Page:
Tuesday, 11 September 2012

Ellesmere to Whitchurch

Dappled sunlight on the Llangollen Canal
Susan had been exhausted by yesterday’s endeavours, and was worried bout getting back to London early enough to rest ahead of her day volunteering at the Zoo on Wednesday. So after an excellent breakfast the taxi booked to take our luggage on to Whitchurch took her as well to catch a train back earlier than originally intended. So I set off alone at 9:30.

After a few hundred yards down the main road it was back to the Llangollen Canal. Because I took the wrong access point to the canal, the first bit was a tunnel, 80m long, under the road junction. But then it was a lovely walk along the towpath in dappled sunlight, with Blake Mere off to the left. This is one of a series of meres in North Shropshire, formed by glaciation in the last ice age. This, and Cole Mere a mile or so to the East on the South side of the canal, are surrounded by woods and very attractive. Blake Mere is reserved by the Ellesmere Angling Society as a private fishery, but Cole Mere appears to be open for a wider range of water sports – though it was too early in the morning to be certain of this.

Blake Mere, to the SE of Ellesmere
After the meres, and a woodland walk alongside the canal, it turns through a right angle to the North and the surroundings become much more open country. But there are still stretches of woodland, and the overall feeling is of a peaceful country walk. I came across two points at which British Waterways staff were working on the canal – once where a protective wooden beam needed to be reattached to the side to protect the brickwork on the side of a bridge opposite the towpath, and later where there had been a breach of the canal side and water had flooded over a field.

While this may seem unusual, it must happen on these canals from time to time. They are often higher than the surrounding countryside, with built up banks on one side and occasionally both. In this case I had to get down into the field and walk a quarter of a mile across a crop of failed barley which appeared to be so poor that I doubt that it would have warranted harvesting. Such has been the summer of 2012. Then it was a further mile or so before I was offered the choice of continuing along the canal or crossing the extensive Nature Reserve of Fenn’s, Whixall and Bettisfield Mosses. Having spent the last three and half days walking along canals, I elected for the Mosses.

Pathway across Fenn's Moss
This is another feature of previous local glaciation – huge, flat areas of peat bog, but with pathways across and an old railway line to the West. It’s not unlike the heaths of east Anglia, with similar vegetation of heather, scrub birch, and other acid-loving flora; pinewoods around the main area of open country. And obviously much of the same fauna, too: almost immediately I saw a couple of late hobbies hawking for dragonflies.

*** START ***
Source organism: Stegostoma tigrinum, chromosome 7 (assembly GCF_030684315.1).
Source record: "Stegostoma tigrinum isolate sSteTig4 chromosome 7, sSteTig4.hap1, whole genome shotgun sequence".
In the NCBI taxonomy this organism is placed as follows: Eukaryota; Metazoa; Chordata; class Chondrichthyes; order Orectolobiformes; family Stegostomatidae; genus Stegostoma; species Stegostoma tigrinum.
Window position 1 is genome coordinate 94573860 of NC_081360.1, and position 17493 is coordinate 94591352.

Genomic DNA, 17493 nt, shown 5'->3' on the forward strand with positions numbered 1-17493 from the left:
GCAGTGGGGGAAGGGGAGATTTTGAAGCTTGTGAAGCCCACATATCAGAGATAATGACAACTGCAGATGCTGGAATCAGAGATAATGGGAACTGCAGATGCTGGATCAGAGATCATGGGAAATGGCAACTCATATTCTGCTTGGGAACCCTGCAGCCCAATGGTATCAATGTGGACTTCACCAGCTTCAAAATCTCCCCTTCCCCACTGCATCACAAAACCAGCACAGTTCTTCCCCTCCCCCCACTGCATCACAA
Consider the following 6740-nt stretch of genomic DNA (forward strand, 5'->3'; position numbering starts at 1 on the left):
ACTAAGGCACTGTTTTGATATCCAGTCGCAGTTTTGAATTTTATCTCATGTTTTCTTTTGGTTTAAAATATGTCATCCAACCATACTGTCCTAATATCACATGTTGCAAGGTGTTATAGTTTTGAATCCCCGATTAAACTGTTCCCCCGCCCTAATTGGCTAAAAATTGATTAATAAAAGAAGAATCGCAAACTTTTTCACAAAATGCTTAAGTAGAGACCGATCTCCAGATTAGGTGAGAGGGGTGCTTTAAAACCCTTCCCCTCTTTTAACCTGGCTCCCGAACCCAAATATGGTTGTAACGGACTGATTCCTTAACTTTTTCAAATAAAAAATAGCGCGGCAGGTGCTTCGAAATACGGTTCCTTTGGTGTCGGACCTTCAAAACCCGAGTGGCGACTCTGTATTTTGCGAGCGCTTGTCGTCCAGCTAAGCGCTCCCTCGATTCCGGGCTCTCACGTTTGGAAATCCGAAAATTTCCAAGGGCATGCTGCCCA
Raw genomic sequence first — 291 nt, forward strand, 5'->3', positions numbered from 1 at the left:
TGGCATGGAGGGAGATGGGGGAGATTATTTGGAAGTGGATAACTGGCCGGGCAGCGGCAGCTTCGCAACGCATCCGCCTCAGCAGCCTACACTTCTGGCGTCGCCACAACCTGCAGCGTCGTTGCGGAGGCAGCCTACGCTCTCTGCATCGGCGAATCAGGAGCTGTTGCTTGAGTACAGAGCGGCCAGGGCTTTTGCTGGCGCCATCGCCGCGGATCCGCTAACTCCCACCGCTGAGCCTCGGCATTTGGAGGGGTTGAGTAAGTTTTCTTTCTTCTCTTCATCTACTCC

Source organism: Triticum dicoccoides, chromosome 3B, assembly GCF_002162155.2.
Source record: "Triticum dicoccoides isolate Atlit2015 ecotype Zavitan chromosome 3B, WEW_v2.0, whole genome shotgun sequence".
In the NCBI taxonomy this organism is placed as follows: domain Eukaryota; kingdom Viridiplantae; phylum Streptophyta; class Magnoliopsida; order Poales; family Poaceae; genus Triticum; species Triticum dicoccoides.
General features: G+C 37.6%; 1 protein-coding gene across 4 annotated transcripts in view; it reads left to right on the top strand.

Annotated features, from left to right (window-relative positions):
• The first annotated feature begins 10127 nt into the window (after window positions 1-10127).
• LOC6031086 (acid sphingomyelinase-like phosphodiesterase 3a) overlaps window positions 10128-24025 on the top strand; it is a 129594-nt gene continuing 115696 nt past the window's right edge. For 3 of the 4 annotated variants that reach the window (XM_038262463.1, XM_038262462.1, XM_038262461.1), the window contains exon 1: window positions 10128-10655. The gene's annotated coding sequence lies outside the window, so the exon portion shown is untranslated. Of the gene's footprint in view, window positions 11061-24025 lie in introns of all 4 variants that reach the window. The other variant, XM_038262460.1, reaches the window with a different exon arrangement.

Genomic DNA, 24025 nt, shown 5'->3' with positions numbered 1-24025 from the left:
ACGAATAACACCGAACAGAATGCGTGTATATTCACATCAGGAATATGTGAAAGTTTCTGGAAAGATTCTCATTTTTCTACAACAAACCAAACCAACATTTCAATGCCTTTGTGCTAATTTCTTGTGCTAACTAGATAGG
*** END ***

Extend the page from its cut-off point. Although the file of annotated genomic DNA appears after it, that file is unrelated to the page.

This was a pleasant digression from the canal, and for three miles or so I saw nobody as I crossed the Nature Reserve. Nor was there any significant wildlife, as this is not the busy time of year for birds apart from the odd hobby, crow or woodpigeon. But it was sunny and warm, and very enjoyable. Then it was back to the canal for a further mile before leaving it for good to walk across country to Whitchurch.

The first bit was on minor roads. I saw no traffic apart from a tractor leading a herd of cows back to their field after milking. I haven’t seen it before, but they seemed to be well trained to follow their motorised guide. Fortunately I had just passed the farmyard entrance before they came out onto the road, so I wasn’t trapped on the roadside by beef on the hoof.

A bridge on my last stretch of the Llangollen Canal
After a mile and a quarter or so of road walking it was back over the fields for the final stretch into Whitchurch. The last field was another example of just how poor this summer has been. It was wheat this time, and probably just about worth combining, but I don’t recollect ever before having seen unharvested cereal crops a third of the way through September. Eventually I managed to find the stile out of the field (so overgrown that it was apparent only at a range of two yards), to cross the bypass, and then cross a final field with overgrown stiles at either end before finding a passable path into town. Map reading skills essential: at least there were footpaths as advertised.

Then it was a few hundred yards to my B&B. It was relatively early, so after changing and a cup of tea it was in to Whitchurch for a spot of exploration before writing up the last couple of days and updating the blog. The town has an attractive old centre, and a very unusual church, and there appears to be a reasonable range of choice for dinner tonight.

Sunny intervals, and no rain, despite the forecast. Temperature 15 to 20C. 23.01km; 40m ascent, 30m descent. Virtually completely flat, except for last 5km which involved minor climb and descent.

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